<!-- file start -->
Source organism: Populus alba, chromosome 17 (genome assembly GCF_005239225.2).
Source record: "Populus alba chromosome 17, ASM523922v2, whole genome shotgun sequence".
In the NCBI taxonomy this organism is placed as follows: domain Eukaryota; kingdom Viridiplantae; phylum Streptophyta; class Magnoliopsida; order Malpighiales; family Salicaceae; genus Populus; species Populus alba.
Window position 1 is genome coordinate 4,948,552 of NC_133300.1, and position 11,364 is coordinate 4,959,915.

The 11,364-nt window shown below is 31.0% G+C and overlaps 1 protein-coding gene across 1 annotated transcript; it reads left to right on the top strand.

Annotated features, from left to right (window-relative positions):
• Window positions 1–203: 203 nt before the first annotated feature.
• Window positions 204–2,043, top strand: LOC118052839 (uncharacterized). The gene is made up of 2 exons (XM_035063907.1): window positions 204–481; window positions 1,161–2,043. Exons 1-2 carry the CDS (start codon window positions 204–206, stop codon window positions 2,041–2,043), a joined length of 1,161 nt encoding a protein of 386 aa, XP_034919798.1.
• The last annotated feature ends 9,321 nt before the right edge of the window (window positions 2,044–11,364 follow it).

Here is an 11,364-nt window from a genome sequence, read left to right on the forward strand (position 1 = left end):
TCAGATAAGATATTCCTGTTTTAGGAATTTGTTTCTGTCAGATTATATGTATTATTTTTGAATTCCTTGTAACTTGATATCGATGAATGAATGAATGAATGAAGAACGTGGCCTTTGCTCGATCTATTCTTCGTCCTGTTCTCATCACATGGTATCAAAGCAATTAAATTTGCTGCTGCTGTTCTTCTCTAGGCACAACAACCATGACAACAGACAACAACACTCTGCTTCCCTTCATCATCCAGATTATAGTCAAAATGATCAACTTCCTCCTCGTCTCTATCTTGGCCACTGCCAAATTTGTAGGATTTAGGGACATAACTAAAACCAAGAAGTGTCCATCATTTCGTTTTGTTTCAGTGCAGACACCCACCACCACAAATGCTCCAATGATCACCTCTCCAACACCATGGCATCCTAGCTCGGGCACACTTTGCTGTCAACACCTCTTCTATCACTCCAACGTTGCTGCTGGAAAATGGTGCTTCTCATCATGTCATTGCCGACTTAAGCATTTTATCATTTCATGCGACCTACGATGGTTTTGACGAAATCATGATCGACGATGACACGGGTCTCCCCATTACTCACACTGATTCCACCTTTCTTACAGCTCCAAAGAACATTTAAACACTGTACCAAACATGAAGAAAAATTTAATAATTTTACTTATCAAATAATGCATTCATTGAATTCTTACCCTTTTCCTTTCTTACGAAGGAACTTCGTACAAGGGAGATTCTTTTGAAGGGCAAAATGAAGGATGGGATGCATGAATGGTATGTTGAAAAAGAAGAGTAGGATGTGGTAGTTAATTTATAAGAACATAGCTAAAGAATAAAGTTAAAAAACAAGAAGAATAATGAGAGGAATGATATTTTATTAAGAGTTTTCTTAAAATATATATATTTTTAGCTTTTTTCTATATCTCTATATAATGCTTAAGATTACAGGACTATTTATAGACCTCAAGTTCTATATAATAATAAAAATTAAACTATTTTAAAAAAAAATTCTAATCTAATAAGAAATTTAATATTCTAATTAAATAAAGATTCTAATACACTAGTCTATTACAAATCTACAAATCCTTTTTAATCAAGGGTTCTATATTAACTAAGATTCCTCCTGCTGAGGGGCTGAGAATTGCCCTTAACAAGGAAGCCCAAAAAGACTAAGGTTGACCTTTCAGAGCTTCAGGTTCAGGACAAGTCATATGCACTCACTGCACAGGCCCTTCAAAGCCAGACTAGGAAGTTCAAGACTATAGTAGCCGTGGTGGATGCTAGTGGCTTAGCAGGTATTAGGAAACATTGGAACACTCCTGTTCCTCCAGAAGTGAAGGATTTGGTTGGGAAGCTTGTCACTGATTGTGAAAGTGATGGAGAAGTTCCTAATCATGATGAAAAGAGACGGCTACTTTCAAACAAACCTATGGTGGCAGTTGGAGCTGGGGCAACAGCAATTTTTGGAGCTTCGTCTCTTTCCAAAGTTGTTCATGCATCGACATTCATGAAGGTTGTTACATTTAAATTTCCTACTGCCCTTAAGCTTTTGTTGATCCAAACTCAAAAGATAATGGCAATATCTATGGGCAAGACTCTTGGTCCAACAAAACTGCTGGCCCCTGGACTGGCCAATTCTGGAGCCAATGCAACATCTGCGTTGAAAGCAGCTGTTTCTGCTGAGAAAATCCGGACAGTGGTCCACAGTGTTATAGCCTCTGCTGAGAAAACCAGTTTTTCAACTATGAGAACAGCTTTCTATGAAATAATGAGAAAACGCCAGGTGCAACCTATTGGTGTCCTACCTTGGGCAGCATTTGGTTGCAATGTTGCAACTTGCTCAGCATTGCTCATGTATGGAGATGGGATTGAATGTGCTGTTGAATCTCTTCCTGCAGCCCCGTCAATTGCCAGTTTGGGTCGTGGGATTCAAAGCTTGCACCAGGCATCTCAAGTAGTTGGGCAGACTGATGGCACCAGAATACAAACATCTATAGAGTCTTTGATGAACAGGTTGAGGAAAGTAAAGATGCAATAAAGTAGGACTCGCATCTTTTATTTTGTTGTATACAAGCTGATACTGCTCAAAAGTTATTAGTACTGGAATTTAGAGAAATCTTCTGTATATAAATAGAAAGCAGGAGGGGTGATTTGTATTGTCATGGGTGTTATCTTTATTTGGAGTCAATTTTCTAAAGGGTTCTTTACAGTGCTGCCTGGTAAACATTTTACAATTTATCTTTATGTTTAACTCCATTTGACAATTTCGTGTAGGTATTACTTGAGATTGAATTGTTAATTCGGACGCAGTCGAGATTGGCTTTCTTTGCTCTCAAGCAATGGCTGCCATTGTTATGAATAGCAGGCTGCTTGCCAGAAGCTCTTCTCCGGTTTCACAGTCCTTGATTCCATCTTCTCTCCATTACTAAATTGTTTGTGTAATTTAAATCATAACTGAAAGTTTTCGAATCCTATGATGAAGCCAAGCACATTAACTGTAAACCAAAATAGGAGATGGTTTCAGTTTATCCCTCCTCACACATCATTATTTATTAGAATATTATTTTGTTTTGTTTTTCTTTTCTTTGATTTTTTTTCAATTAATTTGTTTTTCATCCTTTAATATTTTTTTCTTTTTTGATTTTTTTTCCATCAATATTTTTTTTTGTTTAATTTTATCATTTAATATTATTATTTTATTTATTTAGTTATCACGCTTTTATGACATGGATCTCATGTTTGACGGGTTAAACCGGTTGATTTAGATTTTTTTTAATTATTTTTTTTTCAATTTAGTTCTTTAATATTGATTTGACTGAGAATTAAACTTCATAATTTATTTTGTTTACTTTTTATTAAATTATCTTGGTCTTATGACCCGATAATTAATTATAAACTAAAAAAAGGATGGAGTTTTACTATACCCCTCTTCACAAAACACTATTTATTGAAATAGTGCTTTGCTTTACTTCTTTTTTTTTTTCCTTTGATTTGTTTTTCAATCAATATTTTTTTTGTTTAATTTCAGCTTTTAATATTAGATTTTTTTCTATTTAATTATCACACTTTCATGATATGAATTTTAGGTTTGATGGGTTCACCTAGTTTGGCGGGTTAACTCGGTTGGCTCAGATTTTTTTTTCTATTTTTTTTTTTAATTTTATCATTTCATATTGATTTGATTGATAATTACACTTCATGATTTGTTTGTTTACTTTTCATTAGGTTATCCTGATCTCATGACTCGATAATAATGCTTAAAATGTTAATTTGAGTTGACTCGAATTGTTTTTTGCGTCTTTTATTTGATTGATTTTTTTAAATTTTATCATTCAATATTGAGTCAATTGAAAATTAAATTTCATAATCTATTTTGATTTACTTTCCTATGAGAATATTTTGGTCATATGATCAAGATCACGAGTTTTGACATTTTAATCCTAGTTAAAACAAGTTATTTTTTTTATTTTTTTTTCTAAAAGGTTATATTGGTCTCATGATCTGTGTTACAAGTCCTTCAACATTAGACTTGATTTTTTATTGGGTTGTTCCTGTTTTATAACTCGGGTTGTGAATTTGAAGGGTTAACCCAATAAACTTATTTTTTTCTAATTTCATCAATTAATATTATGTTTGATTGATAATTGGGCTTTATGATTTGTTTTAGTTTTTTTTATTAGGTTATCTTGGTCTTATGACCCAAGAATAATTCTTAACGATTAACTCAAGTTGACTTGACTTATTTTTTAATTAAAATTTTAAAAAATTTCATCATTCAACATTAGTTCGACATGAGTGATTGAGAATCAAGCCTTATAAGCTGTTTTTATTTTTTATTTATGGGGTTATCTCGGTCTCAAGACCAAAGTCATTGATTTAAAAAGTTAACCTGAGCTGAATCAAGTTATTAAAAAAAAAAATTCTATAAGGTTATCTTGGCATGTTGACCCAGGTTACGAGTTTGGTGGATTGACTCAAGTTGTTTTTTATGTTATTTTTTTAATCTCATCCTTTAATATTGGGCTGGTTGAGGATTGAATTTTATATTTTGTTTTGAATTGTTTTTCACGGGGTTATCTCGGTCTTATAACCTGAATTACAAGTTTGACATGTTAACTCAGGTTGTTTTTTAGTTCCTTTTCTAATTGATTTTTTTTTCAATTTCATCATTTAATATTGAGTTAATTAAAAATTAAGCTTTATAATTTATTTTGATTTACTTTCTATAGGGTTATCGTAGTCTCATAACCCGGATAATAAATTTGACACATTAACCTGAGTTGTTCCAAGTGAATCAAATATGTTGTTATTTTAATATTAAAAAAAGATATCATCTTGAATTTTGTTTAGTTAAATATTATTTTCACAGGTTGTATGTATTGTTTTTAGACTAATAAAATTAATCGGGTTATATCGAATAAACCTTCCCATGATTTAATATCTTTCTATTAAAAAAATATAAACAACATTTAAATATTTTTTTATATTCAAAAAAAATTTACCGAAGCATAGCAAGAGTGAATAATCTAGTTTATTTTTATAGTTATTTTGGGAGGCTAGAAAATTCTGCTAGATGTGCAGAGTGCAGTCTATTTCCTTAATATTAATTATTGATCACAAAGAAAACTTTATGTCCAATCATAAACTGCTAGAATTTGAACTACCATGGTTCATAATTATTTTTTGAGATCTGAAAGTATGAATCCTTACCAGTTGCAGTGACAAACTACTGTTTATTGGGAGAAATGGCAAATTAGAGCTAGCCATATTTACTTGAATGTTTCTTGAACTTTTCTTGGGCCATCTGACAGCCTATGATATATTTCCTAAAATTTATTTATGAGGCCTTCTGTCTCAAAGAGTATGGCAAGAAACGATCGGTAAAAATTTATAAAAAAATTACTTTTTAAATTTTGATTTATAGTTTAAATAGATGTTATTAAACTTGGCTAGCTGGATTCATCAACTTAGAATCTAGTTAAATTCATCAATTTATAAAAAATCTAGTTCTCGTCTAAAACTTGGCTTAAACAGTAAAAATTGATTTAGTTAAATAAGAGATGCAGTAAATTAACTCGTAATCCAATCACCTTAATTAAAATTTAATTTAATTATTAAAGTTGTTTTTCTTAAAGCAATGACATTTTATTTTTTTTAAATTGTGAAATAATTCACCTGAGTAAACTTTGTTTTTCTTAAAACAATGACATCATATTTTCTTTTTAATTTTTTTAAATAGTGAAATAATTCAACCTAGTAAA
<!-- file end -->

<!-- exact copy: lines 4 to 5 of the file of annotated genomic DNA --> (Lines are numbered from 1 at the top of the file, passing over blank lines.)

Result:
Window position 1 is genome coordinate 4,948,552 of NC_133300.1, and position 11,364 is coordinate 4,959,915.

The 11,364-nt window shown below is 31.0% G+C and overlaps 1 protein-coding gene across 1 annotated transcript; it reads left to right on the top strand.